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Battle of Phyle
Part of Phyle Campaign
Date 403 or 404 BC
Location Near Phyle, Attica
Result Athenian exile victory
Athenian exiles Spartan garrison of Athens
Commanders and leaders
Thrasybulus Callibius
700 infantry 700 infantry, two divisions of cavalry
Casualties and losses
Light 123 killed

The Battle of Phyle was fought between Athenian exiles who were seeking to restore democracy to Athens and a Spartan garrison trying to protect the oligarchic Thirty Tyrants. In the battle, 700 Athenian exiles under Thrasybulus decisively defeated the Spartans and their Athenian cavalry in a dawn ambush.


Following Athens' defeat in the Peloponnesian War, a narrow oligarchic government was imposed on the city by Lysander and the victorious Spartans. This government, which came to be known as the Thirty Tyrants as a result of its brutal actions, exiled or drove away a number of citizens. Many of these gathered at Thebes, where they received support and assistance from the anti-Spartan government of Ismenias.[1] Late in 404 BC, 70 of these exiles, commanded by Thrasybulus, crossed the border into Attica and occupied the strong point of Phyle on Mount Parnes.[2]

The Thirty, seeking to dislodge this threat, marched out to attack Phyle, but, after an initial assault was repulsed, a snowstorm drove the force back to Athens. Meanwhile, more exiles began to arrive at Phyle, swelling the size of the force there. The Thirty dispatched the Spartan garrison of Athens, along with an Athenian cavalry force, to keep a watch on Phyle and prevent the exiles from raiding the countryside.[3]

The battleEdit

The Spartan force made its camp in a field two miles from Phyle, and from there kept a watch on the area. By this time, however, so many exiles had come to Phyle that Thrasybulus was now in command of a 700 man force. With this army, he came down from Phyle at night and surrounded the Spartan camp; at dawn, the exiles attacked, catching the Spartan force in the midst of waking up. A total rout ensued; 120 hoplites, just under a fifth of the Spartan force, were killed, as were three cavalrymen. The defeated force fled back to Athens in disarray; after pursuing for a mile, the victorious exiles returned to Phyle.[4]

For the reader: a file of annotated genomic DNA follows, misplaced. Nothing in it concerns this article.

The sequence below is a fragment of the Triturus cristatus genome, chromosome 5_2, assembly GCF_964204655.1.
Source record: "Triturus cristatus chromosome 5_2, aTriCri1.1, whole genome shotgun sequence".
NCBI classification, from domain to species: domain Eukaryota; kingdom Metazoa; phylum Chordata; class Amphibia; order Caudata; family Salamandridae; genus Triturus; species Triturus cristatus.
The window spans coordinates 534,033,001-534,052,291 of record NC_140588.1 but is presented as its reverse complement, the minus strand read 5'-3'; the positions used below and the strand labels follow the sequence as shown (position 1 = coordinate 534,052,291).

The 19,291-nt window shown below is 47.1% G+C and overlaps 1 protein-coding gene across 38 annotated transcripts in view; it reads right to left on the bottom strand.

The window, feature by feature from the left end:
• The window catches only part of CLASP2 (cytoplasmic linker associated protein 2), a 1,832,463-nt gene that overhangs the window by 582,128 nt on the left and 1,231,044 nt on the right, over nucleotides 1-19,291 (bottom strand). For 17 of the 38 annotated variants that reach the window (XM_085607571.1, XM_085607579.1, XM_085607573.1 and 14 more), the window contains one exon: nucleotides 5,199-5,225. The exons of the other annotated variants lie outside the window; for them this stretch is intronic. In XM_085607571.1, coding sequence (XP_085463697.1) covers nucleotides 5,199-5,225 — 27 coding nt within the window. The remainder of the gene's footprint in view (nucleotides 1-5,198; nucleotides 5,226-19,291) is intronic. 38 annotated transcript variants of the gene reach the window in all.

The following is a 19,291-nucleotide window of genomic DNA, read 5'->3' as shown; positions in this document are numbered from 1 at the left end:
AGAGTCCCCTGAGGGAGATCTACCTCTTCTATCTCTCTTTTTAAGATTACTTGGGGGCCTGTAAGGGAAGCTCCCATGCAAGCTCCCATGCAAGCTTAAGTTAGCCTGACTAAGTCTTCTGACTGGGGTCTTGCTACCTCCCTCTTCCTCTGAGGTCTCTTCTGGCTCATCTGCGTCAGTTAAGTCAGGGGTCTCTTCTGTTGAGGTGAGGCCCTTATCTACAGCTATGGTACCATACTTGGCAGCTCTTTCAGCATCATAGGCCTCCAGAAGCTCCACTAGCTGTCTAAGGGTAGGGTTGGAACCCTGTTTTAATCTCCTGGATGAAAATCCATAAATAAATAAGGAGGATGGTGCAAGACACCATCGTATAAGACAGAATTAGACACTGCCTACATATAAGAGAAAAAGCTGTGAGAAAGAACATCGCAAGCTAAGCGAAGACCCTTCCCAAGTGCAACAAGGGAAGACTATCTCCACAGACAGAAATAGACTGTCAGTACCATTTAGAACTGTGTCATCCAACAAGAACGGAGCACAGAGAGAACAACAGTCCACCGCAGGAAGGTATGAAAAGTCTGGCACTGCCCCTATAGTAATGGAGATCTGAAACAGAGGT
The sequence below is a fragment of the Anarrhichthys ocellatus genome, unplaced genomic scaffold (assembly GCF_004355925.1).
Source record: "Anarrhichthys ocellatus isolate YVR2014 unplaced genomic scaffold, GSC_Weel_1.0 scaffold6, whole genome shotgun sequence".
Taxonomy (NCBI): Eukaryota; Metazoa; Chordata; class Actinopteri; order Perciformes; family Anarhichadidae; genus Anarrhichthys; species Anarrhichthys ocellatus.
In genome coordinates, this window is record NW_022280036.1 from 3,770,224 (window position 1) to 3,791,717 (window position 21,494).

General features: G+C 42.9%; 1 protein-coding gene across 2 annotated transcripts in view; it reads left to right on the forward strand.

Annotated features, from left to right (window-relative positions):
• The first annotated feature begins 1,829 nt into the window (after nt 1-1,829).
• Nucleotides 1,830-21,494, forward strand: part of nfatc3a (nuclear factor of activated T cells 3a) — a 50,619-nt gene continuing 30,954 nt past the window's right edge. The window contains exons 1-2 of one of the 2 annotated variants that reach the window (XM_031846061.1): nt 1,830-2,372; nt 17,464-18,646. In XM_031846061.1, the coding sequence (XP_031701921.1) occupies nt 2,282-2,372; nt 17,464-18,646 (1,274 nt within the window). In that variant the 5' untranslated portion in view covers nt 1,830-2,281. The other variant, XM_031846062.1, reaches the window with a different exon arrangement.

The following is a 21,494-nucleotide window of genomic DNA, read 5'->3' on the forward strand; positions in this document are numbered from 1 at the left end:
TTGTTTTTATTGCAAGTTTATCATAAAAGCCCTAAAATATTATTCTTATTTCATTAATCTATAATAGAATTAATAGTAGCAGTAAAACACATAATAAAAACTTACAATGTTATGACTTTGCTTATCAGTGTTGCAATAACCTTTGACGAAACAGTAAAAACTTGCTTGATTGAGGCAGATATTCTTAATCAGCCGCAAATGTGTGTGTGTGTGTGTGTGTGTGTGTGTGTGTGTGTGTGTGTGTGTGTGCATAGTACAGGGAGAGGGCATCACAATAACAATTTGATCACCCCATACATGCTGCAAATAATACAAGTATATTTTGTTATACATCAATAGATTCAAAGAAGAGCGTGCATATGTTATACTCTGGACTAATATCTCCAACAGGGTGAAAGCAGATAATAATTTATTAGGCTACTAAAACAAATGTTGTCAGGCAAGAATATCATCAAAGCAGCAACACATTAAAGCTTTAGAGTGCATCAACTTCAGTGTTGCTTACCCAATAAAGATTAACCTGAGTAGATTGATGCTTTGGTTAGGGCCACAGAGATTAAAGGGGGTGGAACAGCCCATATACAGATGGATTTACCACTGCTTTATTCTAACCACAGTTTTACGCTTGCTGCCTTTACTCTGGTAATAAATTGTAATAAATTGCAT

This unexpected defeat shook the confidence of the government at Athens, and the Thirty began shortly afterward to prepare a refuge for themselves at Eleusis by seizing and executing a number of potential dissenters there. The exiles, meanwhile, received a great boost in prestige from the victory, and new recruits swelled their numbers rapidly. Just a few days after the battle at Phyle, Thrasybulus led a force of 1000 men to Piraeus. There, he won another victory, after which the Thirty fled to Eleusis. A stalemate then ensued, with Thrasybulus and his men holding the Piraeus while a new oligarchic government held Athens; this was brought to a close when a Spartan force under Pausanias arrived; after fighting an inconclusive battle with the men from Phyle, Pausanias arranged a settlement that restored democratic governance to Athens.


  • Buck, Robert J., Thrasybulus and the Athenian Democracy: the life of an Athenian statesman. (Franz Steiner Verlag, 1998) ISBN 978-3-515-07221-2
  • Fine, John V.A. The Ancient Greeks: A critical history (Harvard University Press, 1983) ISBN 978-0-674-03314-6
  • Hornblower, Simon, and Anthony Spawforth ed., The Oxford Classical Dictionary (Oxford University Press, 2003) ISBN 978-0-19-866172-6

Xenophon (1890s) [original 4th century BC]. Wikisource link to Hellenica. Trans. Henry Graham Dakyns. Wikisource. 


  1. R.J. Buck, Thrasybulus and the Athenian Democracy
  2. Xenophon, Hellenica 2.4.2
  3. Xenophon, Hellenica 2.4.3-4
  4. Xenophon, Hellenica 2.4.4-7

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